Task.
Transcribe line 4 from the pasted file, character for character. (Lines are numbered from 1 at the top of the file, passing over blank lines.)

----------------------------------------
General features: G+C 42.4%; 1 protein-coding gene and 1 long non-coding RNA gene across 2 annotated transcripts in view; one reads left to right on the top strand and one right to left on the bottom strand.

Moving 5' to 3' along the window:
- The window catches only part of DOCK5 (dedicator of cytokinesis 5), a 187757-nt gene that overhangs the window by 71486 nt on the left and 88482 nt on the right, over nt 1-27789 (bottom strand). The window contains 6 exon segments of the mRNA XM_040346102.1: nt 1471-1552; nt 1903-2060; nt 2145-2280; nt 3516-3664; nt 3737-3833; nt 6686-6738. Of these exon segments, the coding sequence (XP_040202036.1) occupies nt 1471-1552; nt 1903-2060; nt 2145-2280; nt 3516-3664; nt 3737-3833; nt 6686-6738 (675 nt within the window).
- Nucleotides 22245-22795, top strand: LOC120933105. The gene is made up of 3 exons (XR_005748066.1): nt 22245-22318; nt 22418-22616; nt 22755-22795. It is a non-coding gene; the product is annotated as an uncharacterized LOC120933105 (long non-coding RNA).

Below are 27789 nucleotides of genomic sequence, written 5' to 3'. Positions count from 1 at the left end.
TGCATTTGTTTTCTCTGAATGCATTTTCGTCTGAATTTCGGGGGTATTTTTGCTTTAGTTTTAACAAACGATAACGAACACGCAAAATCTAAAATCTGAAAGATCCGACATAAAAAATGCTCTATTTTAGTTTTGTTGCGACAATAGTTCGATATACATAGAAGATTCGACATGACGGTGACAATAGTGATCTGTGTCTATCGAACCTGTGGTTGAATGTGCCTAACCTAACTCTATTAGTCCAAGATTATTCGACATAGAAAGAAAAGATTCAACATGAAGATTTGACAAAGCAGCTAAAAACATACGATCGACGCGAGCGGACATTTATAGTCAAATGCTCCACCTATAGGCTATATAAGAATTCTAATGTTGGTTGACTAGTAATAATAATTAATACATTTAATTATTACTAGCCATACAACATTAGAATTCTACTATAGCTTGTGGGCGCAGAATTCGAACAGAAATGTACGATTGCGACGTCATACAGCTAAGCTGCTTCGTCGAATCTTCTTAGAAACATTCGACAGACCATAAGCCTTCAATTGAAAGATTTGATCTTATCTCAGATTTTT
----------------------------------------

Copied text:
- Nucleotides 22245-22795, top strand: LOC120933105. The gene is made up of 3 exons (XR_005748066.1): nt 22245-22318; nt 22418-22616; nt 22755-22795. It is a non-coding gene; the product is annotated as an uncharacterized LOC120933105 (long non-coding RNA).